Turkish Life Style

Turkiye is a country that is not only situated at the crossroads of Asia and Europe, but also in terms of its cultural, social, and political aspects. Its geographical location, spanning across Anatolia (Asia) and Thrace (Europe), has given rise to numerous civilizations throughout history. These civilizations have been characterized by their cultural and ethnic diversity and richness. A visit to any city in Turkiye, regardless of its size, will reveal a fusion of the West and the East, the Old and the New, and the Traditional and the Modern. One can witness a coexistence of various cultural elements, traditions, beliefs, languages, and dialects.

Turkiye’s territory has been home to many communities and empires throughout history, with various religious, ethnic, and cultural origins. These communities and empires have left their mark, and their presence is evident along migration and trade routes. Perhaps as a result of this diversity, the people of Turkiye are known for their harmony, friendliness, hospitality, and helpfulness.

Charity

One of the first impressions that most international students have of Turkiye is its people’s helpful and friendly nature. In Turkiye, it is not difficult to communicate with someone who does not speak a foreign language when help is needed. In difficult situations, one may ask for help from anyone nearby, and often a helping hand will be extended on the street without even being asked.

Many universities in Turkiye have teams of local students who volunteer to support the adaptation process of new international students. These volunteers, who will become your friends during the semester, can provide invaluable tips about life in your new university and city.

Hospitality

One of the first impressions that most international students have of Turkiye is its people’s helpful and friendly nature. In Turkiye, it is not difficult to communicate with someone who does not speak a foreign language when help is needed. In difficult situations, one may ask for help from anyone nearby, and often a helping hand will be extended on the street without even being asked.

Many universities in Turkiye have teams of local students who volunteer to support the adaptation process of new international students. These volunteers, who will become your friends during the semester, can provide invaluable tips about life in your new university and city.

Presenting Gifts

In Turkish culture, sharing and presenting gifts is a beloved tradition. Innovations, such as moving to a new house or the birth of a baby, are often celebrated with the exchange of gifts. As an international student in Turkiye, you may encounter people who wish to offer you gifts as a gesture of friendship and hospitality. It is important to keep in mind that refusing a gift or treat offered by a host can cause hurt feelings. Therefore, it is recommended to accept such offerings with gratitude and appreciation.

Treating (İkram) Tradition

The concept of “treat” or “ikram” in Turkish culture is difficult to translate into other languages. It refers to a gesture of hospitality that is extended to guests as a way of welcoming them, typically in a short-term meeting or seeing place. While a treat may be offered free of charge, it does not require an established relationship or affinity, and it is typically on a smaller scale than a gift. For example, treats are often offered in restaurants or institutions when a guest visits. One of the most common treats in Turkiye is tea, as Turks love to drink and offer tea to their guests.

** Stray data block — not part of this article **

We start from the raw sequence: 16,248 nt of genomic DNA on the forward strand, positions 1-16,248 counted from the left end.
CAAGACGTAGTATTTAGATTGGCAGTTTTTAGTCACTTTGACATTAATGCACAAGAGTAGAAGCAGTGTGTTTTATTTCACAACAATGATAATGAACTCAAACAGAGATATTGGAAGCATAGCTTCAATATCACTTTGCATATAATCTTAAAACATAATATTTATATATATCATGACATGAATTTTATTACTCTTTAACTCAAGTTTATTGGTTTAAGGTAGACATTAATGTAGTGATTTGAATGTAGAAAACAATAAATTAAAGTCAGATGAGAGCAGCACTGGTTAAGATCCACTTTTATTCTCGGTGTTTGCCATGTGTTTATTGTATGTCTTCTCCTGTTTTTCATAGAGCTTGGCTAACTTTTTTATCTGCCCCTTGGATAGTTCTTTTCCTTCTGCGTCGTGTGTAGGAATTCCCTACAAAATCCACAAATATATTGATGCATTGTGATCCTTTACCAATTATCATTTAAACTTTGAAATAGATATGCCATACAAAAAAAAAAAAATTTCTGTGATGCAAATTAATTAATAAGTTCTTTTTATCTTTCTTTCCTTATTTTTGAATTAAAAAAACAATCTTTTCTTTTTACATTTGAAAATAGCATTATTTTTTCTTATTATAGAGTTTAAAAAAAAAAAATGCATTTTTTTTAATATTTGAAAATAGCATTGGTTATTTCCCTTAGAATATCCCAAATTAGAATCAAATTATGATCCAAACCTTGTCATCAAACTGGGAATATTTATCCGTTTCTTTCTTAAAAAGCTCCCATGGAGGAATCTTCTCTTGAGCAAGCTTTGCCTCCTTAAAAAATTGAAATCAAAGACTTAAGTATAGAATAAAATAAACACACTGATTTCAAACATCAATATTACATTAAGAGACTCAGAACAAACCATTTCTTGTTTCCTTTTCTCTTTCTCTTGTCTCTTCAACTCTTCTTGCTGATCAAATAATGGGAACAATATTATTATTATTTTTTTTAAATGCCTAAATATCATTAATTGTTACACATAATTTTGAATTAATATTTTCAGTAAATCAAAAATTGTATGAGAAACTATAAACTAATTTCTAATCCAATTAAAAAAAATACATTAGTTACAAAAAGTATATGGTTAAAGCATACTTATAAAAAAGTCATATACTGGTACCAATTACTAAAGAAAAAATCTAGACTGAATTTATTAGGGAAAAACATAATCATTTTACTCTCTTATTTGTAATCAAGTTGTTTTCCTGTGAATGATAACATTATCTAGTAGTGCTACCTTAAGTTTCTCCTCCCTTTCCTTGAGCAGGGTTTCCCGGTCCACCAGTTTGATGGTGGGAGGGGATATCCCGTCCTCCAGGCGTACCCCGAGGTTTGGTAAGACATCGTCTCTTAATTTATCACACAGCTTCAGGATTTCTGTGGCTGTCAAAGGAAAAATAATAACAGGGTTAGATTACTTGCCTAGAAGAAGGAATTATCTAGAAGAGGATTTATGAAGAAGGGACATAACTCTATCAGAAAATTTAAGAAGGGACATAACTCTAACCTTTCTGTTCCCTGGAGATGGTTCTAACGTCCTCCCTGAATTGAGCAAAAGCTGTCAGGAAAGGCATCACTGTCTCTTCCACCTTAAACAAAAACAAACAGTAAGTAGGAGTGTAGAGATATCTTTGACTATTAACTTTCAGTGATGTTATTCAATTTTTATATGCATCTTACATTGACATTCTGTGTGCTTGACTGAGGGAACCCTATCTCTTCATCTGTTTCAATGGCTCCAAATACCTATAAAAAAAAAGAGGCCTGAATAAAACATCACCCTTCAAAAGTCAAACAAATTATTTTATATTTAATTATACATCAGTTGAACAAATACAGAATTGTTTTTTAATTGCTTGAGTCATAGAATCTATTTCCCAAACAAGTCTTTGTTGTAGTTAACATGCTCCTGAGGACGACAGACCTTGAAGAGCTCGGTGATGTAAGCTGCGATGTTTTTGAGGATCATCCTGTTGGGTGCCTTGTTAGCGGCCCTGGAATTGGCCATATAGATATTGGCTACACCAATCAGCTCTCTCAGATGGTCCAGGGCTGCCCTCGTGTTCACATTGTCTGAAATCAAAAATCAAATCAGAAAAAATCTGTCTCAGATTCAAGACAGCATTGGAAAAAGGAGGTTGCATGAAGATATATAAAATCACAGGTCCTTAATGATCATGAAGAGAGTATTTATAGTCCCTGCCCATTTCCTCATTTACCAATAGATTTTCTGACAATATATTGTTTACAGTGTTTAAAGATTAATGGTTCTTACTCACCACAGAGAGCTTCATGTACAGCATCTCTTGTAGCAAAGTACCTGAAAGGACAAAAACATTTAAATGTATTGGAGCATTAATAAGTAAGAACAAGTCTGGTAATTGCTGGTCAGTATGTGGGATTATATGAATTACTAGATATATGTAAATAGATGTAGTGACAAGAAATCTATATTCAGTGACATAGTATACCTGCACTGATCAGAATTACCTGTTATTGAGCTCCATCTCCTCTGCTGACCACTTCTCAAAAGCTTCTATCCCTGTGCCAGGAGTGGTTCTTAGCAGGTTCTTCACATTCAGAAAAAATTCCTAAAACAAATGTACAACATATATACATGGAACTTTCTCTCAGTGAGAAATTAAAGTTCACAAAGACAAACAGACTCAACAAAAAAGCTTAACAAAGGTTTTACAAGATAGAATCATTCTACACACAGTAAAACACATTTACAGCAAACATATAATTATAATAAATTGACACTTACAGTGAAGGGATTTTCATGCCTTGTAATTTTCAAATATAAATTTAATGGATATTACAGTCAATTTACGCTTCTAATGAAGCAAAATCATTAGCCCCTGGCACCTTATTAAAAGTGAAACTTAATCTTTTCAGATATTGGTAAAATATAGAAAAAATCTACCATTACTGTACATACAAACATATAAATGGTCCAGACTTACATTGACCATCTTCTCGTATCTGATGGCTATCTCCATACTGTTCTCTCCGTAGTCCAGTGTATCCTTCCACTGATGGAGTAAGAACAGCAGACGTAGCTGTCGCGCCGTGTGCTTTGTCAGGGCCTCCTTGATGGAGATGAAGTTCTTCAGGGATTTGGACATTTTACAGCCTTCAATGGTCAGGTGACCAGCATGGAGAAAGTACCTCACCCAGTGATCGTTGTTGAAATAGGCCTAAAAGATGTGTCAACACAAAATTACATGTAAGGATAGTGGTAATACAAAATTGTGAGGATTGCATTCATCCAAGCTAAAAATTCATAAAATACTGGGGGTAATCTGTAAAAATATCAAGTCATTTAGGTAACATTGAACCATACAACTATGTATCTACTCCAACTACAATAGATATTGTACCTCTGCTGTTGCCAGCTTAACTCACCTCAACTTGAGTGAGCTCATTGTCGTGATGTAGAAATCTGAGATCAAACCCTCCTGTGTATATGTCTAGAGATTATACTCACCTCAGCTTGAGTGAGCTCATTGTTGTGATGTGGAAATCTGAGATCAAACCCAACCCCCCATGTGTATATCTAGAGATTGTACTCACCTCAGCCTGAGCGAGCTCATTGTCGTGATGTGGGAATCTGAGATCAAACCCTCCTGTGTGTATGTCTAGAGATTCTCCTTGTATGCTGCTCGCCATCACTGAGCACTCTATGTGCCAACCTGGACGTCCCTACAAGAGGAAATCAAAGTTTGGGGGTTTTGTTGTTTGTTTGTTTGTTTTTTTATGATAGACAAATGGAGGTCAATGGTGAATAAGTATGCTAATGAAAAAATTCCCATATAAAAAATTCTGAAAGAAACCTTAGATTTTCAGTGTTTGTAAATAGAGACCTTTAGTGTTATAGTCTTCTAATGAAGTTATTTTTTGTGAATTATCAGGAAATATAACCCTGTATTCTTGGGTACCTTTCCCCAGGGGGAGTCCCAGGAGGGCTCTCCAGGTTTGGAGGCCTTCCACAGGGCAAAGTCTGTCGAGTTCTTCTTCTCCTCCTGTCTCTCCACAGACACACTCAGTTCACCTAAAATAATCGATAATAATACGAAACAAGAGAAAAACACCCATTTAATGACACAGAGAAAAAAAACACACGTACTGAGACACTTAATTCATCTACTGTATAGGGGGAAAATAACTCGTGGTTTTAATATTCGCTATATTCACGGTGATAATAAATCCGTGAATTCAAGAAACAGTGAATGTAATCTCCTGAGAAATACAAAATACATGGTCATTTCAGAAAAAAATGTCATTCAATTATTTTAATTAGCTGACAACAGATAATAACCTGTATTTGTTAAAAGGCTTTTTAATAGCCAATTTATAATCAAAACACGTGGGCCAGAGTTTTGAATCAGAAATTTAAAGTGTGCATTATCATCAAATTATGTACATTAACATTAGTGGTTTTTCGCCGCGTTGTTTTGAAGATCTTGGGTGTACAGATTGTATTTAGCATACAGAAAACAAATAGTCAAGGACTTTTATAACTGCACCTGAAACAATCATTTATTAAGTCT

Cozy People

In Turkiye, there is a common interest and curiosity toward foreigners, and people are not hesitant to strike up conversations and make new acquaintances. As a new resident in your city, university, or home, you will likely encounter individuals who are eager to meet and talk to you.

Compared to many other cultures, verbal communication in Turkiye can be quite “noisy.” If you see someone suddenly comment or laugh, do not be alarmed. This is not an argument or a conflict but an indication that the conversation has become lively and enthusiastic. Moreover, it is not unusual to see individuals physically interacting with each other while chatting or joking. Physical contact is often a part of social interactions in Turkiye.

Strong Family and Friendship Ties

The concept of “treat” or “ikram” in Turkish culture is difficult to translate into other languages. It refers to a gesture of hospitality that is extended to guests as a way of welcoming them, typically in a short-term meeting or seeing place. While a treat may be offered free of charge, it does not require an established relationship or affinity, and it is typically on a smaller scale than a gift. For example, treats are often offered in restaurants or institutions when a guest visits. One of the most common treats in Turkiye is tea, as Turks love to drink and offer tea to their guests.

Religious Holidays and Public Holidays

Although Turkiye is a secular state, its citizens place great importance on religious holidays and often make an effort to gather with their families during these occasions. The country observes a variety of national, religious, and public holidays, as listed below.

  • New Year: January 1st
  • National Sovereignty and Children’s Day: April 23rd
  • Labor and Solidarity Day: May 1st
  • Atatürk Commemoration, Youth, and Sports Day: May 19th
  • Democracy Day: July 15th
  • Victory Day: August 30th
  • Republic Day: October 29th
  • Ramadan Feast: Changes Yearly
  • Sacrifice Feast: Changes Yearly